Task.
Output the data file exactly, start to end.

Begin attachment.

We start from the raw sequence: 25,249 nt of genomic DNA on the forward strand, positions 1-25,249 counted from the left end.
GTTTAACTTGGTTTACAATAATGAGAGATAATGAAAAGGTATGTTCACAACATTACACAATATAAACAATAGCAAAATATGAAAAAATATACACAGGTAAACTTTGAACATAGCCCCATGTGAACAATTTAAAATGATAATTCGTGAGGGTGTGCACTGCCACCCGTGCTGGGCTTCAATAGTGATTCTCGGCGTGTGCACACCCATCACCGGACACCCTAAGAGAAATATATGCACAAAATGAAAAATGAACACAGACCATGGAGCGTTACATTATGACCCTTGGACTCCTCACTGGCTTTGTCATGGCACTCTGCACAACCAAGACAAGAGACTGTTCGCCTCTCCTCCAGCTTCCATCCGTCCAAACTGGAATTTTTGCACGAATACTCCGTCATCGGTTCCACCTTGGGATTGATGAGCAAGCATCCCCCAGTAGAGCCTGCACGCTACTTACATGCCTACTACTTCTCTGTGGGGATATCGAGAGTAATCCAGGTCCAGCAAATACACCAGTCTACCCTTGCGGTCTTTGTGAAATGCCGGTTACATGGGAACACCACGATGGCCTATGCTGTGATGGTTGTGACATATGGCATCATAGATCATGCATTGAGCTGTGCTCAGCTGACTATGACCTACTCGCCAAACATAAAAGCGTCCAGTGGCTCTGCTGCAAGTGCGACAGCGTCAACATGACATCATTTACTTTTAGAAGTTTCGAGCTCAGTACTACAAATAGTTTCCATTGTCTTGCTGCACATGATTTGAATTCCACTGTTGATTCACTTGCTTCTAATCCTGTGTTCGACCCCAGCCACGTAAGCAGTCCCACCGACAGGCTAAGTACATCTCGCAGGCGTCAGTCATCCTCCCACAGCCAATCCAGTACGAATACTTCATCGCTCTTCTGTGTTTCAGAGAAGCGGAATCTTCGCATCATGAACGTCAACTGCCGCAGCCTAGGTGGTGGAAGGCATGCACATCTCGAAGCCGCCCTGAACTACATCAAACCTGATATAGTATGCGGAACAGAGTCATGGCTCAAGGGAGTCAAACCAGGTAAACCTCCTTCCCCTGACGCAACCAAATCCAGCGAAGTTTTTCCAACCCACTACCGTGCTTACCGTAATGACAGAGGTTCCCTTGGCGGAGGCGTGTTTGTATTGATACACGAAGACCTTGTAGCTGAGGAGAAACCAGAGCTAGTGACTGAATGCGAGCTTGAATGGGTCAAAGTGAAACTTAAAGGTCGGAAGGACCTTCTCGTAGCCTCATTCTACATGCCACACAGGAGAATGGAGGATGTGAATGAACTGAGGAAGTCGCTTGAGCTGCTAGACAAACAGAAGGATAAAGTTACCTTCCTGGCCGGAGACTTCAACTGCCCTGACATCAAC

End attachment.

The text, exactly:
We start from the raw sequence: 25,249 nt of genomic DNA on the forward strand, positions 1-25,249 counted from the left end.
GTTTAACTTGGTTTACAATAATGAGAGATAATGAAAAGGTATGTTCACAACATTACACAATATAAACAATAGCAAAATATGAAAAAATATACACAGGTAAACTTTGAACATAGCCCCATGTGAACAATTTAAAATGATAATTCGTGAGGGTGTGCACTGCCACCCGTGCTGGGCTTCAATAGTGATTCTCGGCGTGTGCACACCCATCACCGGACACCCTAAGAGAAATATATGCACAAAATGAAAAATGAACACAGACCATGGAGCGTTACATTATGACCCTTGGACTCCTCACTGGCTTTGTCATGGCACTCTGCACAACCAAGACAAGAGACTGTTCGCCTCTCCTCCAGCTTCCATCCGTCCAAACTGGAATTTTTGCACGAATACTCCGTCATCGGTTCCACCTTGGGATTGATGAGCAAGCATCCCCCAGTAGAGCCTGCACGCTACTTACATGCCTACTACTTCTCTGTGGGGATATCGAGAGTAATCCAGGTCCAGCAAATACACCAGTCTACCCTTGCGGTCTTTGTGAAATGCCGGTTACATGGGAACACCACGATGGCCTATGCTGTGATGGTTGTGACATATGGCATCATAGATCATGCATTGAGCTGTGCTCAGCTGACTATGACCTACTCGCCAAACATAAAAGCGTCCAGTGGCTCTGCTGCAAGTGCGACAGCGTCAACATGACATCATTTACTTTTAGAAGTTTCGAGCTCAGTACTACAAATAGTTTCCATTGTCTTGCTGCACATGATTTGAATTCCACTGTTGATTCACTTGCTTCTAATCCTGTGTTCGACCCCAGCCACGTAAGCAGTCCCACCGACAGGCTAAGTACATCTCGCAGGCGTCAGTCATCCTCCCACAGCCAATCCAGTACGAATACTTCATCGCTCTTCTGTGTTTCAGAGAAGCGGAATCTTCGCATCATGAACGTCAACTGCCGCAGCCTAGGTGGTGGAAGGCATGCACATCTCGAAGCCGCCCTGAACTACATCAAACCTGATATAGTATGCGGAACAGAGTCATGGCTCAAGGGAGTCAAACCAGGTAAACCTCCTTCCCCTGACGCAACCAAATCCAGCGAAGTTTTTCCAACCCACTACCGTGCTTACCGTAATGACAGAGGTTCCCTTGGCGGAGGCGTGTTTGTATTGATACACGAAGACCTTGTAGCTGAGGAGAAACCAGAGCTAGTGACTGAATGCGAGCTTGAATGGGTCAAAGTGAAACTTAAAGGTCGGAAGGACCTTCTCGTAGCCTCATTCTACATGCCACACAGGAGAATGGAGGATGTGAATGAACTGAGGAAGTCGCTTGAGCTGCTAGACAAACAGAAGGATAAAGTTACCTTCCTGGCCGGAGACTTCAACTGCCCTGACATCAAC